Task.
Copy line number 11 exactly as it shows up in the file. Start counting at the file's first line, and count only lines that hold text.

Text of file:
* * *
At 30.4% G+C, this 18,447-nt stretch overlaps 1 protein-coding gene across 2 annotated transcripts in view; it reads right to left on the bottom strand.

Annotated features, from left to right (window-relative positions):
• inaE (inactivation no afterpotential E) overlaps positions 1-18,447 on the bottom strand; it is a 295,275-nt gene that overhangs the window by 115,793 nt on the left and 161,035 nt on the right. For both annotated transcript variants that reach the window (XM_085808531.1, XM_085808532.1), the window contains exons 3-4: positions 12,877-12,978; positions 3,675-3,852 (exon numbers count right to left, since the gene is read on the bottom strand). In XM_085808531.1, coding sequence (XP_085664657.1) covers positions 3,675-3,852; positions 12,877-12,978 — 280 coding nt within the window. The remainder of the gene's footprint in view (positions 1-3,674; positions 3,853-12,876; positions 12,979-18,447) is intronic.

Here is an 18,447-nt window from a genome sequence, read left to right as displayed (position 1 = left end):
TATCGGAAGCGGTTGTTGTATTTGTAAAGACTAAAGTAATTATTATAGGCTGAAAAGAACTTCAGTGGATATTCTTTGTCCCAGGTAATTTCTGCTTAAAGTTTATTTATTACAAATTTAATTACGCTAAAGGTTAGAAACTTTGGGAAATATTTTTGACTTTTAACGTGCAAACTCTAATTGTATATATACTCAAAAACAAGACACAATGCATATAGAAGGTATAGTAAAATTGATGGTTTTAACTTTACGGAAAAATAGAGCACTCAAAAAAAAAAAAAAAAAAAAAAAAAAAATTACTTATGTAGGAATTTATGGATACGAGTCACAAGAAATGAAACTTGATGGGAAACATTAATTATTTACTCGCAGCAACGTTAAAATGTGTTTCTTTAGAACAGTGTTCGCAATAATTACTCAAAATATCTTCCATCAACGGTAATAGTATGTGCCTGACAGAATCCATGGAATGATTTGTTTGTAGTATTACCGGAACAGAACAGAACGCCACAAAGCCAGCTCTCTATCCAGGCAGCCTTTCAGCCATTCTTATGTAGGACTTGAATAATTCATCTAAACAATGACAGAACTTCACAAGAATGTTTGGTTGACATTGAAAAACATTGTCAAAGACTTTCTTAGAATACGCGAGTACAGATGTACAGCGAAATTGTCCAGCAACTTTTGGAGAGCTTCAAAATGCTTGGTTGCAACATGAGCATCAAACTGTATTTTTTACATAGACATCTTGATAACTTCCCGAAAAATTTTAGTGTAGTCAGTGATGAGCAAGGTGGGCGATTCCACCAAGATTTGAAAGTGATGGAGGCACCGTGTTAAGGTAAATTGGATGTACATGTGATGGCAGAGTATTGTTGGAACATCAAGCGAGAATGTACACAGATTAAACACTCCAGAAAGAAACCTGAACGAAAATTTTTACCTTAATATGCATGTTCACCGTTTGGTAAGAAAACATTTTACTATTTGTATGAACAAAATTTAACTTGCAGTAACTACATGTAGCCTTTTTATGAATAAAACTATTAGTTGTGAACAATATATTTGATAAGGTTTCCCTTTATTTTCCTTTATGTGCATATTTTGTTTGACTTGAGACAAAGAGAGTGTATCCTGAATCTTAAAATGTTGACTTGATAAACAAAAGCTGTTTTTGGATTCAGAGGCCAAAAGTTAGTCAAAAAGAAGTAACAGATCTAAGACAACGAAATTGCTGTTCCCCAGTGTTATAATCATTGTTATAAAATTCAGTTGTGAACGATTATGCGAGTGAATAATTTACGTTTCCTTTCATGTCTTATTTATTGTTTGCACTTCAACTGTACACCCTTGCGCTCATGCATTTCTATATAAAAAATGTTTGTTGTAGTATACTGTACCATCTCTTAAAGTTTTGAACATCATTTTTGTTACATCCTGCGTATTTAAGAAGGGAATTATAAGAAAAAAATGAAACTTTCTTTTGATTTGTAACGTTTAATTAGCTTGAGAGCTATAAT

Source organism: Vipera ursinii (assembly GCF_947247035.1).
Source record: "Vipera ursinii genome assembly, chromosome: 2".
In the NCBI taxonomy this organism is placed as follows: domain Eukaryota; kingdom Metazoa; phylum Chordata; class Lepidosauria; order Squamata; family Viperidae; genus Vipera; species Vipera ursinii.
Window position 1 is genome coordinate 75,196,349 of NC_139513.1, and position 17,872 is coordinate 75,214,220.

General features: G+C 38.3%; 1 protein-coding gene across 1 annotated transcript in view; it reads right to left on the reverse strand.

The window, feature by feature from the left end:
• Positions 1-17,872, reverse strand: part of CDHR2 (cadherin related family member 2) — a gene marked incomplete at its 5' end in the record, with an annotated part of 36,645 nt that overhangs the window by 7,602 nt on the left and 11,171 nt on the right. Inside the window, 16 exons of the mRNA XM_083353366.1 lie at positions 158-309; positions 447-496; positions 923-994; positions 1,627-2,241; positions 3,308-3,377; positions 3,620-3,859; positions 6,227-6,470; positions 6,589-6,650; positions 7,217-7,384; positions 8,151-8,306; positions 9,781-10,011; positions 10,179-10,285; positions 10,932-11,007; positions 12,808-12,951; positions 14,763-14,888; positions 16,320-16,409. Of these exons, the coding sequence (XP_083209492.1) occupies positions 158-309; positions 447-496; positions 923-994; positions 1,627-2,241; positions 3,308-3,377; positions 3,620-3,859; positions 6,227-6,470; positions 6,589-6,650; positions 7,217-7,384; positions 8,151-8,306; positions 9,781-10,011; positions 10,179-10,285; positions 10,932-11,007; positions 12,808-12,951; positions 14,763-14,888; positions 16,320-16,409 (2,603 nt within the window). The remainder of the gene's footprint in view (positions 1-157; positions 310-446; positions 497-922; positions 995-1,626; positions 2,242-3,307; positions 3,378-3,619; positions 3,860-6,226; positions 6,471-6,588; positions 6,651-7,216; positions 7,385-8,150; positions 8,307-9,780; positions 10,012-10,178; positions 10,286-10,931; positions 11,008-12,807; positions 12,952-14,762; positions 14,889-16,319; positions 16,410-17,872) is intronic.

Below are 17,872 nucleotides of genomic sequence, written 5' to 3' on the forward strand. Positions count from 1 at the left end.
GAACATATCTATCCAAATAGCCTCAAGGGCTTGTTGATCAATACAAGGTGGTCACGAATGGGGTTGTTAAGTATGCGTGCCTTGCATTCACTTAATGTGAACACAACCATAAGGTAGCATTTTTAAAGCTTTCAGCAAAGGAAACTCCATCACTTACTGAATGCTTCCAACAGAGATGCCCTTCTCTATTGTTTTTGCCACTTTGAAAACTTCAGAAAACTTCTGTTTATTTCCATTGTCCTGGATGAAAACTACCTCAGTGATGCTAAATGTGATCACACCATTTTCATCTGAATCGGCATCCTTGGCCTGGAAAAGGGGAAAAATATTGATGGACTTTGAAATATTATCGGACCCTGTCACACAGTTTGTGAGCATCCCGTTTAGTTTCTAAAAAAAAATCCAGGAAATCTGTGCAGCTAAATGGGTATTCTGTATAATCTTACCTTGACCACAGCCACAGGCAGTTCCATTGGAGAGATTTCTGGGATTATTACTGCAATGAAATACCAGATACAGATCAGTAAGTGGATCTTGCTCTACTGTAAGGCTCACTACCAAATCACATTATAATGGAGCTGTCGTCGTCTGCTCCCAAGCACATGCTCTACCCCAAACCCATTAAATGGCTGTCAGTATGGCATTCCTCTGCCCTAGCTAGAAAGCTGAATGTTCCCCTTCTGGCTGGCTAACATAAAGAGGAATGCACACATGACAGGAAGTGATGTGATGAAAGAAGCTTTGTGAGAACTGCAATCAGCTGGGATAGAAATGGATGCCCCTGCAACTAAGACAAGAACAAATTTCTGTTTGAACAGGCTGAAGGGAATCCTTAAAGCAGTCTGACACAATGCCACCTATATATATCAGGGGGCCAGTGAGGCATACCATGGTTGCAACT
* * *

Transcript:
The window, feature by feature from the left end: